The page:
Flinders professor joins international line-up

Professor Neil Brewer has used ARC funding to improve the accuracy of police line-ups.

The international Association for Psychological Science has selected Flinders University School of Psychology Professor Neil Brewer as a fellow in recognition of his “sustained outstanding contributions” to the discipline.

The association’s US-based president said Professor Brewer would join a distinguished group of scientists who continue to contribute to advancing psychological science.

For more than 15 years, Matthew Flinders Distinguished Professor Brewer’s research has focused on the accuracy of eyewitness line-up procedures in the criminal justice system.

A revised approach to conducting police line-ups has resulted in improved accuracy rates which decrease the chance of a wrong conviction. Factors considered include how long a witness looked at the perpetrator when the crime was committed; how close they were; whether they are the same race as the witness; and whether the witness is an adult or a child.

“We have done a whole range of work on procedures, much of which has been implemented across the country, which is ensuring the process is much more effective – but it is still a flawed system,” Professor Brewer says.

Results of further ARC Discovery research into eyewitness identification will be published later this year.

In 2013 Professor Brewer was appointed as editor of the Journal of Experimental Psychology: Applied, first Australian to be made Editor-in-Chief of one of an American Psychology Association journal.

He also has branched into assessing the judicial system’s treatment of adults with autism spectrum disorder in collaboration with Flinders autism expert Professor Robyn Young.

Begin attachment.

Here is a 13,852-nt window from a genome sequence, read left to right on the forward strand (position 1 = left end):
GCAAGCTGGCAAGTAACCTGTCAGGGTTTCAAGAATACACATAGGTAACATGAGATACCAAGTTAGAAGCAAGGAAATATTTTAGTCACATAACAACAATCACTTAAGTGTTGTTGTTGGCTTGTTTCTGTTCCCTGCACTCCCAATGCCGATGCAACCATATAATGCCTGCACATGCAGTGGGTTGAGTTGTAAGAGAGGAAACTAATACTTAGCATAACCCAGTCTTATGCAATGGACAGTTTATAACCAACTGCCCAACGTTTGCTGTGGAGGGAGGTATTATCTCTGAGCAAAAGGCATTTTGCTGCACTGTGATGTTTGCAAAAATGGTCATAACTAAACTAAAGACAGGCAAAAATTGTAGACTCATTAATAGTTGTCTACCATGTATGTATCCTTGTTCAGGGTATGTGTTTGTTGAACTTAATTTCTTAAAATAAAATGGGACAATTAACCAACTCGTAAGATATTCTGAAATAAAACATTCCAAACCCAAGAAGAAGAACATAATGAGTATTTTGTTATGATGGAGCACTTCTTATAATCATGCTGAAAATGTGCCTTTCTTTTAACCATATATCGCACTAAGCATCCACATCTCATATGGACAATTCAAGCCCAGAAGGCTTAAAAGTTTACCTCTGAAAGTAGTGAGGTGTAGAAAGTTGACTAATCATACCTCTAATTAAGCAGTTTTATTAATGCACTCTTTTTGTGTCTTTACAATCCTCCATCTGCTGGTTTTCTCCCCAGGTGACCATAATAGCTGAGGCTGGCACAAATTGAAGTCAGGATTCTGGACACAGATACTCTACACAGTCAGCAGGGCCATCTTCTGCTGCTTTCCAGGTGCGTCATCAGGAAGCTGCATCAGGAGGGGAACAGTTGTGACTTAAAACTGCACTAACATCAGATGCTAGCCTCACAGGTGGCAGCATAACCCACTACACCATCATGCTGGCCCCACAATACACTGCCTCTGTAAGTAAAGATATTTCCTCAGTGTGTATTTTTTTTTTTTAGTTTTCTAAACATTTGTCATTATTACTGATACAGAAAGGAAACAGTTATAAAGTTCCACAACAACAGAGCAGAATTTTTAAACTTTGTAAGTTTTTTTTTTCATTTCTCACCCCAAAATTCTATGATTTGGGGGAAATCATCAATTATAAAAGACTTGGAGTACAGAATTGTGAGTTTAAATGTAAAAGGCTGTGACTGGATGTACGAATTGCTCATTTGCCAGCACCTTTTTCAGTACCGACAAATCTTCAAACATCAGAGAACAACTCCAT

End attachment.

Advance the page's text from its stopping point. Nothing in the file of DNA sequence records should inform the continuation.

Their book Crime and Autism Disorder Spectrum: Myths and Mechanisms (Jessica Kingsley Publishers) was published last year.

“While there is limited scientific research on adults with ASD in the criminal justice system, it is clear that there is a need for greater awareness among judges, police, clinical psychologists and others,” Professor Brewer says.

“For example, individuals with ASD might not understand the way their actions or words can incriminate them, or they might overreact due to sensory overload or obsessive behaviours in a new or unfamiliar environment.”

Professor Young says the research available does not show people with ASD are disproportionately represented in prison populations or psychiatric hospitals. In fact, some features of the disorder may protect them from criminal activity.

“However, some features of the disorder may combine with environmental risk factors that for a minority may lead to criminal activity,” she says.

The Flinders experts call for further research to investigate ways to reduce these risks, “if we are to protect some people with ASD who may be more vulnerable”.

 

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